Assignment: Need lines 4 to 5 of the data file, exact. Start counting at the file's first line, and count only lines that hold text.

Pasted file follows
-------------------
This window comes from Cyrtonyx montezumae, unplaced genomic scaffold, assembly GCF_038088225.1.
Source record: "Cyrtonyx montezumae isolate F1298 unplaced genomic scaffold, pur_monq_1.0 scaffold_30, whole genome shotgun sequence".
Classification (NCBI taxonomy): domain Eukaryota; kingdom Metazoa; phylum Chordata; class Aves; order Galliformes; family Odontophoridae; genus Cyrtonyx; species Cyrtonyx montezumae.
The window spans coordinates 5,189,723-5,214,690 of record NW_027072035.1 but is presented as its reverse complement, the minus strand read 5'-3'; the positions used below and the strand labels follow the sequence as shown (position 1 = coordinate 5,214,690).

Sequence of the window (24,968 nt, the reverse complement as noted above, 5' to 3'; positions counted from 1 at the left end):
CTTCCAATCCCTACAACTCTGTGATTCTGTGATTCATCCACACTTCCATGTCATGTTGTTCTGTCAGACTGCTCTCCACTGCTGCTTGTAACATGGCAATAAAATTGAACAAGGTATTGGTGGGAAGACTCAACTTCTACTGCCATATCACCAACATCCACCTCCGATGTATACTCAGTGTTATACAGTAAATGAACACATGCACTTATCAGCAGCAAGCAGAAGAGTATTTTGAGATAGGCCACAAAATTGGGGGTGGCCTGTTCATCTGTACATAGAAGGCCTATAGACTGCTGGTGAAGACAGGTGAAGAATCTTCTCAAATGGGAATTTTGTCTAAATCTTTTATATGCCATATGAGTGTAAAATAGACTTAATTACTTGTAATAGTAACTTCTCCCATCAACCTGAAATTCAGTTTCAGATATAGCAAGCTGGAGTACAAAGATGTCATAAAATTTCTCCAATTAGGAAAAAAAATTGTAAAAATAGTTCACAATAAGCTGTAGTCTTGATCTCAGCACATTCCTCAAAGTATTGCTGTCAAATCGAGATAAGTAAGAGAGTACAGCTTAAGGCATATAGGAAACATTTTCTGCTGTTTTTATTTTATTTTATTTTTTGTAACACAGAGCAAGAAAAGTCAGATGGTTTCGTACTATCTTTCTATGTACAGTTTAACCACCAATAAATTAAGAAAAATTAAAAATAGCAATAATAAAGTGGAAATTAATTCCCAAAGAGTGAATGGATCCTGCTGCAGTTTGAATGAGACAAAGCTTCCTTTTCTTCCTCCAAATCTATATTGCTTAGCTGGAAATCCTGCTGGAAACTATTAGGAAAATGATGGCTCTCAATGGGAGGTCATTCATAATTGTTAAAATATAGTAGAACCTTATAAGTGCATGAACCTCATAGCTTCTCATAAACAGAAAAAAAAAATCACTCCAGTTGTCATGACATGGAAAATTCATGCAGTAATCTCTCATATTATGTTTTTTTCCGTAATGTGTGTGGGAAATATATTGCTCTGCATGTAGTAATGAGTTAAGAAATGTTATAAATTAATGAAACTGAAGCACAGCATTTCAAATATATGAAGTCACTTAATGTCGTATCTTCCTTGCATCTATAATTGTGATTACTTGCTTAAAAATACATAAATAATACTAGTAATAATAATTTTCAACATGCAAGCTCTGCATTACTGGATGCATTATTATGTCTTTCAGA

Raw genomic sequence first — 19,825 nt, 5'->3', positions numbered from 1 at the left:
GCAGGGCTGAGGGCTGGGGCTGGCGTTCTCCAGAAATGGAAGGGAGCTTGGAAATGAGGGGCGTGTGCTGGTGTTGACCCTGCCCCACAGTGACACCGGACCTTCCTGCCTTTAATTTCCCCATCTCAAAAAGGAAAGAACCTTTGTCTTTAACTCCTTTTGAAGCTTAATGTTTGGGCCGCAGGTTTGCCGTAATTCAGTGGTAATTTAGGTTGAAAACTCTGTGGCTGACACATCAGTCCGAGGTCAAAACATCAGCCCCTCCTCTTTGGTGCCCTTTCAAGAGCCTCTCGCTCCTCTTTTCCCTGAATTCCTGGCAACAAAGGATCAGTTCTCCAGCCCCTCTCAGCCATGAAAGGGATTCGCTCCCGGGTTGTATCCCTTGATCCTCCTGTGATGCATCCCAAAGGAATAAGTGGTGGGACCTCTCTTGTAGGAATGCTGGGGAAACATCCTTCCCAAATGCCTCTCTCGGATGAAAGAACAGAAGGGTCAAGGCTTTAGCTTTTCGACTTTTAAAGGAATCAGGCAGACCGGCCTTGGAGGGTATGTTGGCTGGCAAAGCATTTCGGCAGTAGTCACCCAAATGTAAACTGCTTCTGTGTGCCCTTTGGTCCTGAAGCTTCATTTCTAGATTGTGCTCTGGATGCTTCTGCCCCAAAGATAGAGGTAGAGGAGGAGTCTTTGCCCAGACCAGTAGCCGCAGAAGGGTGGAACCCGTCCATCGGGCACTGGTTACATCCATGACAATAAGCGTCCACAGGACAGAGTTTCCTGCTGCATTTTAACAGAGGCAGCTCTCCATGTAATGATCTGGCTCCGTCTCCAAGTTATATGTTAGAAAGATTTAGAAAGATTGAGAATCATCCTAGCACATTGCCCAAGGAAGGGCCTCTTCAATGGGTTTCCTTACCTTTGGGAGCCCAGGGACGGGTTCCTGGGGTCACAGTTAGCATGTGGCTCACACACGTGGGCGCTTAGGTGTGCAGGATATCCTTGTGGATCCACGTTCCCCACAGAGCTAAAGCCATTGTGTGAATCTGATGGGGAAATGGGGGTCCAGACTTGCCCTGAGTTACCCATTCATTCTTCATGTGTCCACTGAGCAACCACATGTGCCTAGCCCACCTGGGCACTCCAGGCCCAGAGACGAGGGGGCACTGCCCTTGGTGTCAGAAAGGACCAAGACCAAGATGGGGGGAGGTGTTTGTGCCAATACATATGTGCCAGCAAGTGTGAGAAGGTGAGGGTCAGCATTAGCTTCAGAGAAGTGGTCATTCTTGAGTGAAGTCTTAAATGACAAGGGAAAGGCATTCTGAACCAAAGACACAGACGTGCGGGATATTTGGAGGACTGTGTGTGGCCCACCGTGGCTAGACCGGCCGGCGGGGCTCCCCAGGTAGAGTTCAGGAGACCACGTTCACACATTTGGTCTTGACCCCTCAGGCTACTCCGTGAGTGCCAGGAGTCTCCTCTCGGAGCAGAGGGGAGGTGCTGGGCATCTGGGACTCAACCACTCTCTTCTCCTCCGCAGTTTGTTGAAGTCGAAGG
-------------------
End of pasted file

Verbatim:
The window spans coordinates 5,189,723-5,214,690 of record NW_027072035.1 but is presented as its reverse complement, the minus strand read 5'-3'; the positions used below and the strand labels follow the sequence as shown (position 1 = coordinate 5,214,690).

Sequence of the window (24,968 nt, the reverse complement as noted above, 5' to 3'; positions counted from 1 at the left end):